I have to get him up four hours early, just to make sure that he's in the best condition he can be so he can chase that promotion. Most people will be happy just stumbling into work, getting through their shift so they can get their pay check and put food on the table. My mum did it after all, she raised two kids while getting a degree and working a full-time job.

I find myself now, faced with this being in my control and I'm making sure his kids have the upbringing I never had. Oh God I'm so ashamed.

Why do I want to push my sim into this path though? For some arbitrary cash bonus? Am I simply playing by the game's rules in the hopes of hearing some stupid little chime and my sim's stats getting a boost? Why am I following the pied piper to my own death? Not the death of my sim, but to the death of myself.

It's about 2AM real-world time and I feel like rebelling. The sun has long gone down and my sim is preparing for another day of work. Little does he know that he's not going to work today. That's right; I'm going to ignore the honking of the carpool.

So the hour is fast approaching, and my sim is seemingly looking toward the door. Is my sim...learning? Has years of routine finally come home to roost? It's a moot question anyway, and the car pulls up and starts honking. My sim indicates that he wants to go to work, to get the moolah, to get the points and to get the special item. No, I say, you will stay home and paint! Still he indicates that he wishes to go...I should have turned free-will off.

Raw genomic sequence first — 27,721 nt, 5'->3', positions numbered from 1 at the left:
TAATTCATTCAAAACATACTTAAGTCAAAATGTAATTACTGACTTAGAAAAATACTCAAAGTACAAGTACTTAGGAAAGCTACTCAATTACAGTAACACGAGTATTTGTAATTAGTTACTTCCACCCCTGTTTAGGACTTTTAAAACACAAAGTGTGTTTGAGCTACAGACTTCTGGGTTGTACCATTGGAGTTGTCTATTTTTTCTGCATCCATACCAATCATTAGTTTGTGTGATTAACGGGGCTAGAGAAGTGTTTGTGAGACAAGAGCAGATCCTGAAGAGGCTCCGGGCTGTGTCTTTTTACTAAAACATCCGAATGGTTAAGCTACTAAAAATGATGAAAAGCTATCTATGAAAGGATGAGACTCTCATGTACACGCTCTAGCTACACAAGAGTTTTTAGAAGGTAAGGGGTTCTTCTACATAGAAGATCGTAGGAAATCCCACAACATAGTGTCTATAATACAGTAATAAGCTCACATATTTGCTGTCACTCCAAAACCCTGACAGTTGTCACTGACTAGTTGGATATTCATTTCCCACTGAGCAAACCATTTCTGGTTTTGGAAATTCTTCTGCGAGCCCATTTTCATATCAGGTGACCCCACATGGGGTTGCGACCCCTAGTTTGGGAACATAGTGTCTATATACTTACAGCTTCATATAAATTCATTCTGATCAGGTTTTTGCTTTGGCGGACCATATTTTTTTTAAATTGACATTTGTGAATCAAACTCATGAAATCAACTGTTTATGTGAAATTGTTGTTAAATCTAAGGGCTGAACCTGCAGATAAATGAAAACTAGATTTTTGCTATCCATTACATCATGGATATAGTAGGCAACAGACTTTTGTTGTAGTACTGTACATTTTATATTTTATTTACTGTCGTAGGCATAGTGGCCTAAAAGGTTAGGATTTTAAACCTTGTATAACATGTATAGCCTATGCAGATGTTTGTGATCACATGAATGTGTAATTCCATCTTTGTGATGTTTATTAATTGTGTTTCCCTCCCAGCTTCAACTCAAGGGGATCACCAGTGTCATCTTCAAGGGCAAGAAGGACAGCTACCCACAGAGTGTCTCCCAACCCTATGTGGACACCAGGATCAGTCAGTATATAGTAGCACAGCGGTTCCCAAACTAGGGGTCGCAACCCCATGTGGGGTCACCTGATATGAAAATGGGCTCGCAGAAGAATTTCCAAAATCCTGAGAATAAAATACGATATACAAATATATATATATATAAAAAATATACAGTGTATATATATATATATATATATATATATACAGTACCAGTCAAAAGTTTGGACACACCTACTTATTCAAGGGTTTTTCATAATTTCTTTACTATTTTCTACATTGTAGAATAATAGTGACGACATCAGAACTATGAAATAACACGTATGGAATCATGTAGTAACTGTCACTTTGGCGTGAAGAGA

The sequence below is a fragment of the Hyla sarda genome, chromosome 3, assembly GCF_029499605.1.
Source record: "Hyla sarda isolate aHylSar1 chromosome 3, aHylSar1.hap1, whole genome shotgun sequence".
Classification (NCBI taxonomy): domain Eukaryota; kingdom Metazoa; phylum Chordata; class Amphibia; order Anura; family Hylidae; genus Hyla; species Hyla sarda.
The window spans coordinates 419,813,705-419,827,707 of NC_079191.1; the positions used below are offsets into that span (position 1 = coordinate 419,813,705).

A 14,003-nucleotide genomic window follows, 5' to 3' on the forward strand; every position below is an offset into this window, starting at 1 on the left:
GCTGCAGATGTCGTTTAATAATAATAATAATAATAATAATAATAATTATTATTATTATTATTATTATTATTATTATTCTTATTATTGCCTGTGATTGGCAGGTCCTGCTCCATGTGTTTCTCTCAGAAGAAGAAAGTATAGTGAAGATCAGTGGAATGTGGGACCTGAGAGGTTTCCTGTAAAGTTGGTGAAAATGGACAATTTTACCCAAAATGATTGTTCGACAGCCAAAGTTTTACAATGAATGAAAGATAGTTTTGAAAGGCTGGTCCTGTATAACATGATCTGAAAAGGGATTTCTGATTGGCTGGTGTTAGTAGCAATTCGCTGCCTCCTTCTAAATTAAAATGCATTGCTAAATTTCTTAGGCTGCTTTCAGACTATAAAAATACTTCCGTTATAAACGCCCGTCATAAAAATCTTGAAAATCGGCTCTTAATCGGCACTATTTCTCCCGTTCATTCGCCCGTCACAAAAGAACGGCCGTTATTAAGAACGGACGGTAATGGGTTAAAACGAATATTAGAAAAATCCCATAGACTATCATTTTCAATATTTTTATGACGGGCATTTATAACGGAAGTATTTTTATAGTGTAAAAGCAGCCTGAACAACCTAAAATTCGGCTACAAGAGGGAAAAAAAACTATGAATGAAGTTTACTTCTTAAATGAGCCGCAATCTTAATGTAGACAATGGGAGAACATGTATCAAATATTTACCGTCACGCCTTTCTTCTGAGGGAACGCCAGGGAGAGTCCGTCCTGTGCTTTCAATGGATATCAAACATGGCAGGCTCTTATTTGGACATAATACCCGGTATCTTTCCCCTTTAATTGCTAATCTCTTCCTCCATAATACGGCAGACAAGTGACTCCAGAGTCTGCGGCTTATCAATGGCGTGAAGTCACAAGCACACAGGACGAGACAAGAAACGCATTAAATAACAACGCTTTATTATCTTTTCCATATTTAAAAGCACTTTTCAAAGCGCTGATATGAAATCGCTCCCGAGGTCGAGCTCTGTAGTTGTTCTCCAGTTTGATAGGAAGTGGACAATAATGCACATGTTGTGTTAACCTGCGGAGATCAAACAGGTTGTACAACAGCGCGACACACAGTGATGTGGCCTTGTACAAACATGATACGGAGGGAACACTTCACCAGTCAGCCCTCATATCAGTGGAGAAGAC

My sim hasn't grasped the concept or rebellion, and a look outside will tell you why. It's a sunny day outside, and as far as I can tell, it's never rained in this part of the neighbourhood. I look at the houses in the neighbourhood and notice a distinct lack of dilapidation present. This neighbourhood sickens me, but yet I want to spend every waking moment I have there? I'm so ashamed.

Back to my rebellion.

The honking is unceasing, it drives into your brain like a jackhammer into pavement, all compounded by my sim's desire to walk on the straight and narrow and my determination for him to rebel. Who am I to force my cultural ideologies on this little guy? If he really wants to go to work, I should let him. The car's honking louder now. No, I made him what he was through years of routine implementation, and it's my responsibility to show him that there's another way to live life. He doesn't have to go to work, he doesn't have to be a slave to the corporate dollar.